Russia has heavily mined areas along the southern front, Ukraine's top general says 

From CNN’s Maria Kostenko in Kyiv and Jo Shelley in London 

Valerii Zaluzhnyi attends a session of the Ukrainian Parliament in Kyiv, Ukraine on December 28, 2022.
Valerii Zaluzhnyi attends a session of the Ukrainian Parliament in Kyiv, Ukraine on December 28, 2022. Ukrainian Presidential Press Service/Reuters/File

Russian troops have heavily mined areas along Ukraine’s southern frontline and sent considerable numbers of reservists into the fight there, the commander of the Ukrainian armed forces claimed on Monday. 

“The adversary is trying to prevent the advance of our units. To this end, they have deployed a system of fortifications with dense minefields and a significant number of reserves,” Gen. Valeriy Zaluzhnyi said in a Facebook post. “The operation continues as planned.” 

Zaluzhnyi posted a video of himself alongside the commander of Ukraine’s southern forces, Brig. Gen. Oleksandr Tarnavsky, whose units Ukraine said earlier Monday had liberated eight settlements in the south over the past two weeks. 

"Constant fighting": Russia’s actions in the south were further outlined by one Ukrainian deputy unit commander on the ground. 

Kostiantyn Denysov, a fighter with Ukraine’s Legion of Liberty, told state television Monday that Russian troops had “dug in really well” and unleashed “massive firepower” to prevent any Ukrainian advance.

“We’re liberating some of the settlements, but it is here on the ground that we see at what cost. Guys with heavy wounds, with contusions. This is the price of fighting for freedom,” Denysov said. 

"Constant fighting is ongoing" along several areas of the front line, he said.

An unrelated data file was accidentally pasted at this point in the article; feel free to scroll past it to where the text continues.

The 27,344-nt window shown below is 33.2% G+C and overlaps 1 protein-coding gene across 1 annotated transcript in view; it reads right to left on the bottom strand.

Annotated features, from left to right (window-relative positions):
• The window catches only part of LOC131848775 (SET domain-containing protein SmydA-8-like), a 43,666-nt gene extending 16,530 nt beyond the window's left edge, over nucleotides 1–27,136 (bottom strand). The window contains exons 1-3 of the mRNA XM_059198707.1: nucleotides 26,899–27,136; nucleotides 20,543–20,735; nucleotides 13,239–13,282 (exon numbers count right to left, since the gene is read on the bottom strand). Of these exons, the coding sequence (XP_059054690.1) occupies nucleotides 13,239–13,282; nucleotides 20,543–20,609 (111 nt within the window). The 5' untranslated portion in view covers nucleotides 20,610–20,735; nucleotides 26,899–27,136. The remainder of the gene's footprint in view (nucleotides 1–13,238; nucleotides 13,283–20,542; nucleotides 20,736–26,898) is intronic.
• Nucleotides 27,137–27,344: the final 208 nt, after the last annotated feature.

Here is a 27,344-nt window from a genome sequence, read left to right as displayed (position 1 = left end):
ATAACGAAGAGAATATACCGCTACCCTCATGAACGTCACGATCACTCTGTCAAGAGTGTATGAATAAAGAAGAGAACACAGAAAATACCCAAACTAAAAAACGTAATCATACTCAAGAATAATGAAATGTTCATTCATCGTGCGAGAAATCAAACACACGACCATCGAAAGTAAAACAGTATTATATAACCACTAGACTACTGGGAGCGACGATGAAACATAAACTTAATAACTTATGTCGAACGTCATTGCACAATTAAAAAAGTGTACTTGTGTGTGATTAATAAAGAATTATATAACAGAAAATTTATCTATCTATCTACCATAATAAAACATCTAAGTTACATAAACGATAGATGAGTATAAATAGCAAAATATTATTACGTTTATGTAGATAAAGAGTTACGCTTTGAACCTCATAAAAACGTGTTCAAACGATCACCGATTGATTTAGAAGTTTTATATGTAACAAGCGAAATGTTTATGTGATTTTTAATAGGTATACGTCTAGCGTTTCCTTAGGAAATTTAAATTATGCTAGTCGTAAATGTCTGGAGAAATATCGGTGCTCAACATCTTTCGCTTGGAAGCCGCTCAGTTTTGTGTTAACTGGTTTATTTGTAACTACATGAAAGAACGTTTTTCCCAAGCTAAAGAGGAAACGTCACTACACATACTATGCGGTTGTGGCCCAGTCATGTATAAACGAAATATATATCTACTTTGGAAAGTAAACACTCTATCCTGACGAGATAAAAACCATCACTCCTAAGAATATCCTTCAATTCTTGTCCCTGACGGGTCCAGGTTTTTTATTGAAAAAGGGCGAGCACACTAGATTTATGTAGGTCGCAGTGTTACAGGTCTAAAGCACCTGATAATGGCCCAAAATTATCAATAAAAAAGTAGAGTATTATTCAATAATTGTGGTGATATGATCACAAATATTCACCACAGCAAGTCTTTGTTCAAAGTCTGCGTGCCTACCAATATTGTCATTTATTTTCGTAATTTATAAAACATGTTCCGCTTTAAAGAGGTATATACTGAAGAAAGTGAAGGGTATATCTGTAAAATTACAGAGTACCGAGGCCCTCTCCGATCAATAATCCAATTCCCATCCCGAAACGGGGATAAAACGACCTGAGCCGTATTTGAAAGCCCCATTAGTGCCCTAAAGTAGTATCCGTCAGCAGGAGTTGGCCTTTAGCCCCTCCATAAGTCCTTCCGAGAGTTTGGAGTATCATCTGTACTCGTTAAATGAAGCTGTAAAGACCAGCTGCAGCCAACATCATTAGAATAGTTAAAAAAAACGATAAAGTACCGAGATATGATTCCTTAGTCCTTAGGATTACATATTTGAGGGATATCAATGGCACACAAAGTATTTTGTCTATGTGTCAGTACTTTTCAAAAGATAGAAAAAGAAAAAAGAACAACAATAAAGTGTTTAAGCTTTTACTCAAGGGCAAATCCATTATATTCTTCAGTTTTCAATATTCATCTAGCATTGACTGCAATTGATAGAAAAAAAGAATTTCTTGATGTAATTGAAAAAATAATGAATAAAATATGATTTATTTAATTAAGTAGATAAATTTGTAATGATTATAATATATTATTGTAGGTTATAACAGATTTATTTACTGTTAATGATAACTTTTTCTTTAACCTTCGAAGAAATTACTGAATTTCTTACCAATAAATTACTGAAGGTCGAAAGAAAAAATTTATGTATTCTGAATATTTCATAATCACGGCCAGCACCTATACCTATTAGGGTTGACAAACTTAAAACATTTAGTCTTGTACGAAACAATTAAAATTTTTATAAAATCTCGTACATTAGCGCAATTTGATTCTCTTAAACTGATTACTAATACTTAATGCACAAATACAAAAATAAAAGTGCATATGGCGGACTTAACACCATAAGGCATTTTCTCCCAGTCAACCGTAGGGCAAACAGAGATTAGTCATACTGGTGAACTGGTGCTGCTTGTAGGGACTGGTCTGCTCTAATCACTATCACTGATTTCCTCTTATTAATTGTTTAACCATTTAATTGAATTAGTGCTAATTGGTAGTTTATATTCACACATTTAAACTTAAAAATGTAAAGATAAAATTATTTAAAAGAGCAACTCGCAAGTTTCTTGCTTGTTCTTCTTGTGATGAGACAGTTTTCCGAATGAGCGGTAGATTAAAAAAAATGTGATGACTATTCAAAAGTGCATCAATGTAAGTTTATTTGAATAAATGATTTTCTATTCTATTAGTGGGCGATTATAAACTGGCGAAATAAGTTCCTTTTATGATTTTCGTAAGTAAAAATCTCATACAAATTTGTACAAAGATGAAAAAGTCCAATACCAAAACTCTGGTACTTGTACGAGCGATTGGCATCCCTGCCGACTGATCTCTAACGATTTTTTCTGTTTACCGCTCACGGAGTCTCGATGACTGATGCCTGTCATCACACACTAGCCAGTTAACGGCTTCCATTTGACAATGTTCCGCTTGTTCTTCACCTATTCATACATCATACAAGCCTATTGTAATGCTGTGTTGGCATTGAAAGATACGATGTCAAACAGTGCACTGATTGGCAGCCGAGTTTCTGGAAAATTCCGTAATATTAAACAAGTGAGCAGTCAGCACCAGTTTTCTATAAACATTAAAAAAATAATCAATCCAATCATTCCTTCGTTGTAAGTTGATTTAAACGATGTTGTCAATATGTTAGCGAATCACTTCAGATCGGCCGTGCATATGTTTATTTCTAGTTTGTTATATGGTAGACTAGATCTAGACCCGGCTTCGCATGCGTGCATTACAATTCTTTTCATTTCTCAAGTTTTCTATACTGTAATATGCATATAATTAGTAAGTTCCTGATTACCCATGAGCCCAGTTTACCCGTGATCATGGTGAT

"The enemy has a lot of artillery. They are shelling our guys from everything," he said. "They are using drones to adjust their fire. They have got a lot of drones, which is a big problem. They are attacking not only our guys, but also civilian infrastructure from the air." 

Denysov also said Russian units had built, “concrete trenches and minefields… setting traps for our guys on the temporary fortifications,” and making it difficult for Ukraine to recapture its territory. 

“Unfortunately, there is nothing left of some settlements except for the name,” he said.

8:28 p.m. ET, June 19, 2023

Russia claims to have remotely detonated tank laden with explosives, in apparent new tactic

From CNN's Tim Lister, Pauline Lockwood and Duarte Mendonca

Russia’s Ministry of Defense has claimed that a Ukrainian stronghold was destroyed by a remotely-controlled tank packed with a huge amount of explosives, in what appears to be a new battlefield tactic.

In a post on its Telegram channel at the weekend, the ministry said “about 3.5 tons of TNT and 5 FAB-100 bombs” were packed into the tank. FAB-100 bombs normally carry a 100-kilogram (220-pound) payload.

In a video shared by the ministry on Saturday, a Russian tank commander, callsign “Bernaul,” said he was assigned with the task of setting up the tank and executing the attack.

“About 300 meters (984 feet) away from the enemy, the tank operator put the vehicle on manual gas, directing it [to the enemy’s] direction. He jumped out and went to the rear. I stayed behind to observe, and after the vehicle approached the enemy’s positions, I detonated it by radio control,” the commander said.
“The explosion was very serious, there were a lot of explosives … as a result, according to radio intercept data, the enemy suffered significant losses,” he added.

Read more here.